Find the recipe HERE!
What exactly is pisco, you ask? You’ve definitely heard of it. You might have even tried it. Probably in the form of a Pisco Sour. And you probably know that it comes from Latin America. But, what is it made from? Is the flavor like tequila? Or is it neutral like vodka?
First of all, what you need to know about pisco is that it is a brandy made from grapes. But unlike grappa or other aguardientes made from the solid part of the grape – byproducts of wine production, the leftover pulp, skin and seeds – pisco is made by distilling the fermented grape, the solid and liquid together. It is essentially wine that is distilled.
Pisco is produced in designated regions in both Peru and Chile with both countries claiming ownership of the spirit. The dispute is fierce and even the etymology of the name pisco, is still hotly debated. Since both countries were once part of the same Spanish viceroyalty when the conquistadores first brought grape vines to the region in the 16th century in order to make this beloved spirit, it makes sense that there is some confusion as to its exact genesis. The point is, pisco has been so incredibly popular for centuries in Peru and Chile that they’ve BOTH adopted it as their national drink. Update: Peru wins, according to the EU.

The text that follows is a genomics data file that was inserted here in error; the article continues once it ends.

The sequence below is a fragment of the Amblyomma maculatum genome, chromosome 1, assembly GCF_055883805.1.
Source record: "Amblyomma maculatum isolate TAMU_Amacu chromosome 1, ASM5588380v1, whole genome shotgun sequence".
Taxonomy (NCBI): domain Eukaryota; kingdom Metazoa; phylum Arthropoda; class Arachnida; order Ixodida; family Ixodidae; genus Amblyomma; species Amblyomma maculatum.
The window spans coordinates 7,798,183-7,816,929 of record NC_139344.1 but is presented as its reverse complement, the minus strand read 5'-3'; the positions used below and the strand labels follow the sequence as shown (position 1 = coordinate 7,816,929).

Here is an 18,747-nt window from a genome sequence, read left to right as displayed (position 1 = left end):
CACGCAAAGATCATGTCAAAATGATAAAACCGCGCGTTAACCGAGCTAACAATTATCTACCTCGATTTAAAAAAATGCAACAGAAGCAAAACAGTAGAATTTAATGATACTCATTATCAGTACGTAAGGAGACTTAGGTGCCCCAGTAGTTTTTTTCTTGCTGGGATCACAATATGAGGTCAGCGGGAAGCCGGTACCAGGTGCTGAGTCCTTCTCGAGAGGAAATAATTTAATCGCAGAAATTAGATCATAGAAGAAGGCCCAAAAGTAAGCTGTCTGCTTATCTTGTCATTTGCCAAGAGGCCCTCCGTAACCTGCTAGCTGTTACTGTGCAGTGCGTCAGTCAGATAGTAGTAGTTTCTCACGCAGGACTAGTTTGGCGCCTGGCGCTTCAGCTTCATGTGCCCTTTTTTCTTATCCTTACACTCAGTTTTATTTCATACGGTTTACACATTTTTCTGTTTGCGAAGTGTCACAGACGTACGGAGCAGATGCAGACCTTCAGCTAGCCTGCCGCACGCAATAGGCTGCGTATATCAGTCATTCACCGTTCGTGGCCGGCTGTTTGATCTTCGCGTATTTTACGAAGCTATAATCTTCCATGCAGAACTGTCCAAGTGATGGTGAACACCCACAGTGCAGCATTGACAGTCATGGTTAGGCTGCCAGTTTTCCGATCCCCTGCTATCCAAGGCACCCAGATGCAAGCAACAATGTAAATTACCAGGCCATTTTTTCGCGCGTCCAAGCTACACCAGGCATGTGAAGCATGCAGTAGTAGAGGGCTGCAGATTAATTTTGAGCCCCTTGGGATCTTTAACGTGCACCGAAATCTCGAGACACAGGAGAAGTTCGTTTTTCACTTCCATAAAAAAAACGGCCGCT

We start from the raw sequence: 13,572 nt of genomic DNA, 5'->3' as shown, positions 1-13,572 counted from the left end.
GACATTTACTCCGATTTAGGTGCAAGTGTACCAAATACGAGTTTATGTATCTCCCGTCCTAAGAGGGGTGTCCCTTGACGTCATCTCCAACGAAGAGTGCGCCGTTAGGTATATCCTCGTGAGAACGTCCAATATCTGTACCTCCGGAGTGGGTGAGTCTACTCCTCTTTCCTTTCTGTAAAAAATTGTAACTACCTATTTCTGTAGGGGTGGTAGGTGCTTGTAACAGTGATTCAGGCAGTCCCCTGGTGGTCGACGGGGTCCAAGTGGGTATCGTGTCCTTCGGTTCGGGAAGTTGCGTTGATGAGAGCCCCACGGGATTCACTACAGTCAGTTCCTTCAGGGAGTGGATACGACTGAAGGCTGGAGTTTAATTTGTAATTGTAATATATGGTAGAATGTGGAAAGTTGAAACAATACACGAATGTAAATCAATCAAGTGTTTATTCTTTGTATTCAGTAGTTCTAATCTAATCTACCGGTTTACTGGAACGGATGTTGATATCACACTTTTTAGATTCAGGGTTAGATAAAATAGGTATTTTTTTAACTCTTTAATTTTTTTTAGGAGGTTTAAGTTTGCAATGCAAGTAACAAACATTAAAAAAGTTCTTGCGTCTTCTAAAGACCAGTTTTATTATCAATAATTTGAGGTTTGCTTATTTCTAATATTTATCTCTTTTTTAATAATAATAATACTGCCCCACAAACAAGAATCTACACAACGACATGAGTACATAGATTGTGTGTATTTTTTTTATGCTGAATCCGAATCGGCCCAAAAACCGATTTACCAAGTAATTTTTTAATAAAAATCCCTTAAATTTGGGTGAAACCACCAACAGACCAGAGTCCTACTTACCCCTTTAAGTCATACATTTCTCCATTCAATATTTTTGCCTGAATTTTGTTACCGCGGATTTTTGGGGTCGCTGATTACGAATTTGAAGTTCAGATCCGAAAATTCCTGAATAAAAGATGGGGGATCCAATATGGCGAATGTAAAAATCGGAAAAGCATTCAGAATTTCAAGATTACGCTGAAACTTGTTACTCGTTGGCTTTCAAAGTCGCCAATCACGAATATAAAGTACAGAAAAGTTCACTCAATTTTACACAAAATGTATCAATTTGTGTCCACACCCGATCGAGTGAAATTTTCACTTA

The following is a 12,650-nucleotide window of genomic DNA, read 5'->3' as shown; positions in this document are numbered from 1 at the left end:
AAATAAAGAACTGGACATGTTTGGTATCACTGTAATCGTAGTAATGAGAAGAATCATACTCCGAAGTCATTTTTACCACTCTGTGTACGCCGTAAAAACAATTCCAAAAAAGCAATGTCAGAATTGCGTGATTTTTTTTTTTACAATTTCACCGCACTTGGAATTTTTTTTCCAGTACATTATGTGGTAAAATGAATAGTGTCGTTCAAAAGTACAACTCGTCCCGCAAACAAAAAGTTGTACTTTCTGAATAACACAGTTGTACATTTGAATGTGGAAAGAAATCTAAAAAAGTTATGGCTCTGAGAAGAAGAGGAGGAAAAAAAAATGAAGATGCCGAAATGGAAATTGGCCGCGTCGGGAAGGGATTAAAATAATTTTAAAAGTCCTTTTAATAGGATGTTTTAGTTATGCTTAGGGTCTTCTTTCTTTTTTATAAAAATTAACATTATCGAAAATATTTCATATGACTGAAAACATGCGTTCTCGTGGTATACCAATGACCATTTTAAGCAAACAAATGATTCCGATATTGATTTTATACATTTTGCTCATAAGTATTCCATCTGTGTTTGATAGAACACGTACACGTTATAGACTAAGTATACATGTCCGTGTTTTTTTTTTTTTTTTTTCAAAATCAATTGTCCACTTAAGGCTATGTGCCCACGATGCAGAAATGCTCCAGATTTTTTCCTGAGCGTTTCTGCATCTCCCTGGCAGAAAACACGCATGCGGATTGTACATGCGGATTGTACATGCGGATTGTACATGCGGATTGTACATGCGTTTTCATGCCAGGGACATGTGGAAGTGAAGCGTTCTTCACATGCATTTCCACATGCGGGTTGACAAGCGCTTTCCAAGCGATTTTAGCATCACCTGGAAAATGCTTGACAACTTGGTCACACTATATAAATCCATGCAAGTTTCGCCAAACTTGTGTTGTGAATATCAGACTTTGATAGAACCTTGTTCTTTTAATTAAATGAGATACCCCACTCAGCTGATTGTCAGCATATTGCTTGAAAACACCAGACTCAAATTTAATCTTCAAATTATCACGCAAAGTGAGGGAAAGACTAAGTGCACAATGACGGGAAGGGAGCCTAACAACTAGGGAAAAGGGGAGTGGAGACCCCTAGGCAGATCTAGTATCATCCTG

Why isn’t pisco as popular over here? Pisco gained popularity in San Francisco and other parts of California during the Gold Rush era in the late 1800s and early 20th century, but after prohibition, for many years, it was difficult to find this South American liquor. Most pisco producers are very small and don’t export outside of their countries. But that’s slowly changing. Pisco is making a comeback! Let’s be a part of it!
Tonight at Atlantic Cellars from 6-9pm, I’ll be making a Hibiscus Pisco Sour cocktail with the incredibly smooth, versatile and delicious Capurro Premium Pisco from Peru:
The Capurro family has been producing premium pisco for 5 generations and over 100 years. They even received a double gold medal at the San Francisco world spirits competition in 2008. But it’s only in the last few years that they have had distribution in the states. In September 2012, they had a limited release of their product in Miami and the South Florida area, and then eventually made their way up the East Coast.
Capurro Premium Pisco is made in the Nazca desert, using a secret family recipe. The especially warm weather makes the family estate-grown grapes sweeter and riper than most pisco grapes. It is also, apparently, the only vintage dated pisco on the market, making this hand-crafted and terroir driven pisco, one of the most special.
I hope you’ll join me tonight anytime between 6-9pm at Atlantic Cellars to taste this premium pisco on its own as well as in my delicious, ruby hued cocktail – the Hibiscus Pisco Sour! Pick up a bottle of your own Capurra Pisco as well as the recipe to this yummy drink. Salud!